This poem turned into a book of comforting rhymes teaches children that separation does not last forever.

Penn, Audrey. The Kissing Hand. Tanglewood Press, 2006.
Chester Raccoon is worried about going to school and being away from his mother until she teaches him about how they can always be together.

Spelman, Cornelia. When I Miss You. Albert Whitman & Company, 2006.
A guinea pig is the main character in this book about how a child feels when they are away from the ones they love.

Sibling rivalry

Blume, Judy. The Pain and the Great One. Bantam Doubleday Dell Books for Young Readers, 1985.
This book told in two parts shows both how the brother and the sister are annoyed by one another but are happy to have each other.

Ross-Enderle, Judith. Smile, Principessa. Margaret K. McElderry Publishing, 2007.
Bina is very upset after Bino is born because her dad does not take as many pictures of her as before. So upset in fact that she will not smile anymore. After reassurance from her parents, she learns to smile again both for pictures and her new baby sister.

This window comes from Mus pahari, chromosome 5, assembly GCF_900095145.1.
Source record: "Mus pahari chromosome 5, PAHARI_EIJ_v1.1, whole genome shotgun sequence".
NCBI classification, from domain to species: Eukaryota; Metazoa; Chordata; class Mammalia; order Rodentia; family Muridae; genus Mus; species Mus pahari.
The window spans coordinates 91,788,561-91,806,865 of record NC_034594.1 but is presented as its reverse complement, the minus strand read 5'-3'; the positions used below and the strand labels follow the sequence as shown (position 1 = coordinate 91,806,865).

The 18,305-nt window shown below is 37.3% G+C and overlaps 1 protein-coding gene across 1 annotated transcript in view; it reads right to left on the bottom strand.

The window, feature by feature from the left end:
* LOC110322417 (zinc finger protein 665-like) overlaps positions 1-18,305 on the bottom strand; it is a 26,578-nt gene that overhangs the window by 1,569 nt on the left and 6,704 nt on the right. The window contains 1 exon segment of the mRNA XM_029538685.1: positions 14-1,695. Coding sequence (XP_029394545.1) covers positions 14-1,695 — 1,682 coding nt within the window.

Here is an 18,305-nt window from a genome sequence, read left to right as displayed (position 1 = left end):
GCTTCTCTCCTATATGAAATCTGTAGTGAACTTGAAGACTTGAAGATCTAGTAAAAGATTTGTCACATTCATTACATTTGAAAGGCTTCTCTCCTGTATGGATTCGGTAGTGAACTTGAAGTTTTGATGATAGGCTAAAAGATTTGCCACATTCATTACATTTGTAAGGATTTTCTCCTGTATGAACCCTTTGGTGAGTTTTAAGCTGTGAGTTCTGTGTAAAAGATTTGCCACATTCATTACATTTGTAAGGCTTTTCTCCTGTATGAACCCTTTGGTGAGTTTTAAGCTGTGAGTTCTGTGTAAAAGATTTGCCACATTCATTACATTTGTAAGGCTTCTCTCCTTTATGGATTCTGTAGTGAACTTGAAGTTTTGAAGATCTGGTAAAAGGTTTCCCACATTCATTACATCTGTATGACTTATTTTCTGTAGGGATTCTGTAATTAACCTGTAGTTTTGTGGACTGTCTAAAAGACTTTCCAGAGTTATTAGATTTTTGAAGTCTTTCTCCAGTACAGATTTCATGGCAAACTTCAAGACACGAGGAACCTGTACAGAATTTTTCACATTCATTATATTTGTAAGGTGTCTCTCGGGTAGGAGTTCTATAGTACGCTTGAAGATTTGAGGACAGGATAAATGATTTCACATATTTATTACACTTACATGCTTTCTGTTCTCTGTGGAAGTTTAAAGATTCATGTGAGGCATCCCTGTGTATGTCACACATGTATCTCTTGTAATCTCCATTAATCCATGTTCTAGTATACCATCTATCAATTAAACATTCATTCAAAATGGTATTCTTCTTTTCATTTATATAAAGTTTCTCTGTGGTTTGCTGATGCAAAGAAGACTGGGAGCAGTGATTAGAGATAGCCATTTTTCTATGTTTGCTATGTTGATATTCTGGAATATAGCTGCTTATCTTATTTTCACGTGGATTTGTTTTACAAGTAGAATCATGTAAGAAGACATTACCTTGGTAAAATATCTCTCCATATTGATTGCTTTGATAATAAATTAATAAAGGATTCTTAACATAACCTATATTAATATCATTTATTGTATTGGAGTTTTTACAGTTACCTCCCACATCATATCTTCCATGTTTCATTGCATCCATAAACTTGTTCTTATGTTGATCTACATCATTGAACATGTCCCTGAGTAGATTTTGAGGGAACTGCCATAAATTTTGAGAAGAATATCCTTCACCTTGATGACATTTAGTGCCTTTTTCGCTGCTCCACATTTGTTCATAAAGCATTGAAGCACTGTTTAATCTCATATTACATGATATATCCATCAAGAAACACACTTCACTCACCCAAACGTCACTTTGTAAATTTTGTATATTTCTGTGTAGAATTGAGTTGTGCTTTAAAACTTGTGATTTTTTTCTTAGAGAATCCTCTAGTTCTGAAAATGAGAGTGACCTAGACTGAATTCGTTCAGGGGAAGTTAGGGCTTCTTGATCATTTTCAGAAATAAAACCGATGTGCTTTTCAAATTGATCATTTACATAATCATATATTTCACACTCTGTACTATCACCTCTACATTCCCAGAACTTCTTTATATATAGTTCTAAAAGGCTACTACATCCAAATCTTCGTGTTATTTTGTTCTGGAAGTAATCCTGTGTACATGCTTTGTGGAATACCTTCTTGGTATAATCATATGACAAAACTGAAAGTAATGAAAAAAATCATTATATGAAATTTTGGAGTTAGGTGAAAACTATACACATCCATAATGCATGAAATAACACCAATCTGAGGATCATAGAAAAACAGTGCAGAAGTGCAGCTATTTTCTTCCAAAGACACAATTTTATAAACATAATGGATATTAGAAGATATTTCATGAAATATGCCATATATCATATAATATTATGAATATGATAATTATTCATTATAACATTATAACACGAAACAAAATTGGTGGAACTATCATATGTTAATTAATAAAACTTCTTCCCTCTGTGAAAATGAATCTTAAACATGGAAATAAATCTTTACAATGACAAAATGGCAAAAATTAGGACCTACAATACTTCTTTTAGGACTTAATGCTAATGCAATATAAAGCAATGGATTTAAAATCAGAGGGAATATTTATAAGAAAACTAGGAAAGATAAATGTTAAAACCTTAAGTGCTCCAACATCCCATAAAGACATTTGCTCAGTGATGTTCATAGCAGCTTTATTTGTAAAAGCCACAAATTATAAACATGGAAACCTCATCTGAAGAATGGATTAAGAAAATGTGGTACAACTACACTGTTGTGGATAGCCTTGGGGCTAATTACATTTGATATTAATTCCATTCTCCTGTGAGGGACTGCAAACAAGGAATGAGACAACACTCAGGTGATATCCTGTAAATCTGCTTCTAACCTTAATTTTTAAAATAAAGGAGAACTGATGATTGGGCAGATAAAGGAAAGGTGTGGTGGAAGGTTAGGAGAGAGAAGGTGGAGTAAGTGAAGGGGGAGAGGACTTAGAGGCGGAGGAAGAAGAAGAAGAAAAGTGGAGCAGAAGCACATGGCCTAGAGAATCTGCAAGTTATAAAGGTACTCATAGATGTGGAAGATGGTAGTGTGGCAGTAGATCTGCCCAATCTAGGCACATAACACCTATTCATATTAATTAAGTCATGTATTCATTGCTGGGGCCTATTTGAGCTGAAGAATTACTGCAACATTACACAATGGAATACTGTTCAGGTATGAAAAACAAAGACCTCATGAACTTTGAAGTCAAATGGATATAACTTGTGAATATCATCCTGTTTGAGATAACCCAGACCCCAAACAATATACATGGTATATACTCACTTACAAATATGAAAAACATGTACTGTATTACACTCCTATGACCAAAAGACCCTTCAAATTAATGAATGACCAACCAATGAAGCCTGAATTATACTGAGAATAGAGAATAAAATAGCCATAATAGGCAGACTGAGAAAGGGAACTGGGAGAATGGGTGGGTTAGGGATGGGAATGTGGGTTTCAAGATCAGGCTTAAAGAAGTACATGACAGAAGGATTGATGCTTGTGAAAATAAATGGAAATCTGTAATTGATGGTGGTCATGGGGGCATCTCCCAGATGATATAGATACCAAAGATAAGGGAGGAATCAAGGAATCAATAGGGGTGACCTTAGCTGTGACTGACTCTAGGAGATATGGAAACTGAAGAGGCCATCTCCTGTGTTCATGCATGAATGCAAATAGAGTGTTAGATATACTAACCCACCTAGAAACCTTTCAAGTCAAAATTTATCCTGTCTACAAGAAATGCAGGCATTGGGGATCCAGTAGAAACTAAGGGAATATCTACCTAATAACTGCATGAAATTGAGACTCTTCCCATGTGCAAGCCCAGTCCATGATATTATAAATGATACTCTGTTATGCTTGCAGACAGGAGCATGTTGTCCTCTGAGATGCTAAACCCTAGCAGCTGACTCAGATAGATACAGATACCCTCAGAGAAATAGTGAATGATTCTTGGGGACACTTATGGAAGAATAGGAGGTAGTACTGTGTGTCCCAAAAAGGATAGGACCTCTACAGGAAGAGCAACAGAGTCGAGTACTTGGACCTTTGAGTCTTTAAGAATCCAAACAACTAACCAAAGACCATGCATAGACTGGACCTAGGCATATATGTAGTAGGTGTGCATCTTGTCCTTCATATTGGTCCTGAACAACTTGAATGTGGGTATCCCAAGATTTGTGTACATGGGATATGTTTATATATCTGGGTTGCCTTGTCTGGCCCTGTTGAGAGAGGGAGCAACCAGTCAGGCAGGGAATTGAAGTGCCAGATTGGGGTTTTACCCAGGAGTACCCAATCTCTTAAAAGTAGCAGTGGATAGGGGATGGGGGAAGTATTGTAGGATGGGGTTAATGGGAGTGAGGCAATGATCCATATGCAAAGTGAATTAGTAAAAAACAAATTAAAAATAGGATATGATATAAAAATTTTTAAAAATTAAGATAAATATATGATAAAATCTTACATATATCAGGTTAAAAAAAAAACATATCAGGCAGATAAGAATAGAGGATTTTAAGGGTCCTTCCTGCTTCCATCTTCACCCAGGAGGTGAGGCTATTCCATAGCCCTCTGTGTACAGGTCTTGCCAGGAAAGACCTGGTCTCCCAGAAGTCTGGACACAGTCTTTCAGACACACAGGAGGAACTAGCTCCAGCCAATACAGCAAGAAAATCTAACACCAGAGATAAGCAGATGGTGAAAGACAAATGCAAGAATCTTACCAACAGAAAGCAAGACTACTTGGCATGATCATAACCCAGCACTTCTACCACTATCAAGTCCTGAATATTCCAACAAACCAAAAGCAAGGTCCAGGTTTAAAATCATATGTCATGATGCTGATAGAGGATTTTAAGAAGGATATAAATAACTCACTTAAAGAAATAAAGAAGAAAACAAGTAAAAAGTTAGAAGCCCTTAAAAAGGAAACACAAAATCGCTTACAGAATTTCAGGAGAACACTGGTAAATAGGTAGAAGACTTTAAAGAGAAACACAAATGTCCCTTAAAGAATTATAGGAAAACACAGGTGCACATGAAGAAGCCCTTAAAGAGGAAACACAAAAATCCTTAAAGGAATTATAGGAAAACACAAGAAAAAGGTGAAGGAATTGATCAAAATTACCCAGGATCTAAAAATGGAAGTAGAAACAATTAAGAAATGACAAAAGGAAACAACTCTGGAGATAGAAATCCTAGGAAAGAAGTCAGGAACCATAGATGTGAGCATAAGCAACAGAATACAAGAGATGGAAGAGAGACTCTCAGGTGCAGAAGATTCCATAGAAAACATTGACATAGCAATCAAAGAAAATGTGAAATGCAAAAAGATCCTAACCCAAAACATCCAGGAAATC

Welcoming a new sibling into the family

Anholt, Laurence. Chimp and Zee: Our New Baby and Me: A First Year Record Book for New Brothers and Sisters. Frances Lincoln Children's Books, 2009.
A baby book for new brothers and sisters.

dePaola, Tommy. The Baby Sister. Putnam Juvenile, 1999.
Tommy is excited for the birth of his new baby sister. This book shows all of the struggles and excitement of waiting for that new family member to arrive.

Smith, Dian. My New Baby and Me: A First-Year Record Book for Big Brothers and Sisters. Little Simon, 1987.
A baby book for new brothers and sisters.

Sullivan, Sarah. Dear Baby: Letters from Your Big Brother. Candlewick, 2005.
Mike is both excited and worried as it gets closer to when his sibling will be born. This book looks at his feelings both before the birth and during the year after.

*Books with an asterisk in front of them are available in the Connelly Center Family Library and Resource Center at The Children’s Hospital of Philadelphia.

Contact us

If you need additional resources or suggestions on talking to your child about the hospital, ask the Child Life Specialist on your unit, or call the Child Life, Education and Creative Arts Therapy Department at 215-590-2001.